Eir is Rose’s middle name, it is believed to be the name of a Norse Goddess or Valkyrie associated with medical skill. We think Medical Valkyrie/God/dess is a perfect description of the Nurses who took care of Rose during her 5 months in NICU, so in a way, she’s named to honour them.
Most babies only need one person to keep them alive, happy, loved and healthy.
Rose needed an ARMY.
I had to learn to trust that the NICU nurses could look after Rose and to do that I needed to see them actively loving her but it was essential I develop a trusting and open relationship with them. I was so fortunate to do that.
I’ve put together a few pages here for Rose to remember and acknowledge her Eirs and as a thank you to them. Each nurse acted as an advocate for her health and safety, watched over her, wished her well and touched her and spoke to her in a loving and gentle way that showed her she was loved and safe and cared for. They could see where she was going when all I could imagine was the very worst and they gently guided us both to a better place. They encouraged me to talk when I didn’t think I wanted to, let me cry when I needed to and listened to me express my blackest thoughts and feelings without judgement.
Most importantly they each developed an affectionate relationship with Rose, independently of me. Once I could see them caring for and about her in their own right I could trust that they would do their best for her. They did and have and the fact her emotional health is in tact is down to them….. and me. Without them her body may have been well but I doubt her sweet engagement and smile would be what they are today.
There are lots of people, lessons and experiences from this time that I will carry in my heart always, the people have reshaped bits of me and my experience of those people will inform my actions, and have a significant impact on the decisions I make and the goals I strive for in my family’s future. Some are families of babies who survived through NICU and beyond, some are families who were only physically together for such a short and difficult time, the little people who fought for life against all odds and taught me that “fair”, “karma” & “as much as you can handle” are heart-breakingly empty platitudes. We are so grateful for the clever, brave, committed doctors and the nurses who hold the NICU world together.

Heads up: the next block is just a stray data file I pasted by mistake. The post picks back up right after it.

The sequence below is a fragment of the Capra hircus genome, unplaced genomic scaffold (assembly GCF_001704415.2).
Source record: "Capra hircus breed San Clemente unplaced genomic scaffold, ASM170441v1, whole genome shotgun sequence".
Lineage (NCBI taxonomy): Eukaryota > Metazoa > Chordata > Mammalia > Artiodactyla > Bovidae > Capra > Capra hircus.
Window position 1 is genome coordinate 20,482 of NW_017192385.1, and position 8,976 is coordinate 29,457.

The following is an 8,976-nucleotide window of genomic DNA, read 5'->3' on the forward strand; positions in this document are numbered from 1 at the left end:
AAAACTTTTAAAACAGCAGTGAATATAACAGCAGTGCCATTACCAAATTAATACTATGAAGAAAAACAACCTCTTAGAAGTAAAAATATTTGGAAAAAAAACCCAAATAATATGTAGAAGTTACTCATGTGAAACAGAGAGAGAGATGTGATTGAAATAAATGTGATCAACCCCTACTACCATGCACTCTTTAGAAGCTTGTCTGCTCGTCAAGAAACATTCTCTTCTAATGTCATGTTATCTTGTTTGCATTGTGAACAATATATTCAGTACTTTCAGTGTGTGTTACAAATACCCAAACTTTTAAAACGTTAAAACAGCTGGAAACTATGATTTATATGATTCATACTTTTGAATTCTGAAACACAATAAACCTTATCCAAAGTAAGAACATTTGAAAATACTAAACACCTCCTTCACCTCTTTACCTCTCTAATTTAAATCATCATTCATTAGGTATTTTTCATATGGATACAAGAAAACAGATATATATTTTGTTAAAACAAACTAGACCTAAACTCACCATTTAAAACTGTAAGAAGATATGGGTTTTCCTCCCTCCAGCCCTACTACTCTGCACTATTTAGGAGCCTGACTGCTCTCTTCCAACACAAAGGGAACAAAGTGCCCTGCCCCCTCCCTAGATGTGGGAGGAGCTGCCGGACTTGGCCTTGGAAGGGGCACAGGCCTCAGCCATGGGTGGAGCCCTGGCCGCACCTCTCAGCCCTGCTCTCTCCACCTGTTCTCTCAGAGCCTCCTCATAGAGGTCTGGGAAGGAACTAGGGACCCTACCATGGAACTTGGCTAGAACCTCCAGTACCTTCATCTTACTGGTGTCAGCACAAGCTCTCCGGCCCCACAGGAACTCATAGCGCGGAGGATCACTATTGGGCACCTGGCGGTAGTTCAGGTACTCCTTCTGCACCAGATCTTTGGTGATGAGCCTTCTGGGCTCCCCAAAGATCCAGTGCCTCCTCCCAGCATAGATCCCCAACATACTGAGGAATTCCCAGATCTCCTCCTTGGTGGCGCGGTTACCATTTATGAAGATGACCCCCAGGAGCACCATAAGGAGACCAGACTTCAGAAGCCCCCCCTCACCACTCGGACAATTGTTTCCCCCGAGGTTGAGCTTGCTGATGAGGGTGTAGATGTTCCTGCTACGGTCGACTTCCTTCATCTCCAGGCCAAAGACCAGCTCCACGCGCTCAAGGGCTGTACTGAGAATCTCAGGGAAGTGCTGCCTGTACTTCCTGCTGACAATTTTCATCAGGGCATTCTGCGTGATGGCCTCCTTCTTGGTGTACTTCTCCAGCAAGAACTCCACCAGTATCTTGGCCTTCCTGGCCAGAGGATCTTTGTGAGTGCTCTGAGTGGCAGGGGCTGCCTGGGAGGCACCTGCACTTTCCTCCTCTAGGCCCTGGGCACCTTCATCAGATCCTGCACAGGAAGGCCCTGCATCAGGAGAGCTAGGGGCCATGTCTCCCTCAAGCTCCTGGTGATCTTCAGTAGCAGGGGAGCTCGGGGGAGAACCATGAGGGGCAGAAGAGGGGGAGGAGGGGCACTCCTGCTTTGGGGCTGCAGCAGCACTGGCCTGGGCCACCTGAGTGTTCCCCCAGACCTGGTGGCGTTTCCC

NICU nurses do such a difficult, essential job. They are compassionate, so clever and gentle, diligent and thoughtful, skilled and experienced. They could have chosen less harrowing, less rewarding careers but thank goodness they to have this one. They are so deeply invested that they often spend their own time organising fundraisers or making little things to ease the hearts of parents who are hurting or babies who are suffering. Over our last 5 months in NICU, I have been privileged to not only be the recipient of, but also the witness to their thoughtfulness, selflessness and an extraordinary compassion that does not seem to have been dulled at all from overuse!
I think one of the most important things I’ve learned about Rose’s very special nurses is that they are in a position to know what is best for their babies. They’re guardians of the NICU bubs. That’s why the very best NICU fundraiser to support is one organised by the nurses.
It’s all very well to save a baby’s life (and that’s a whole other blog, frankly) but a baby so vulnerable needs to be carefully cared for each moment to ensure the best possible outcome for the rest of their life. NICU nurses in partnership with parents and doctors, achieve this. They are on the front line. There are so many risks to a small sick baby that as parents we don’t even know our children are being protected from. But protected they are and safe Rose is because of the difficult and crucial work the team of nurses at RHW NCC does.
Thank you does not come close!!!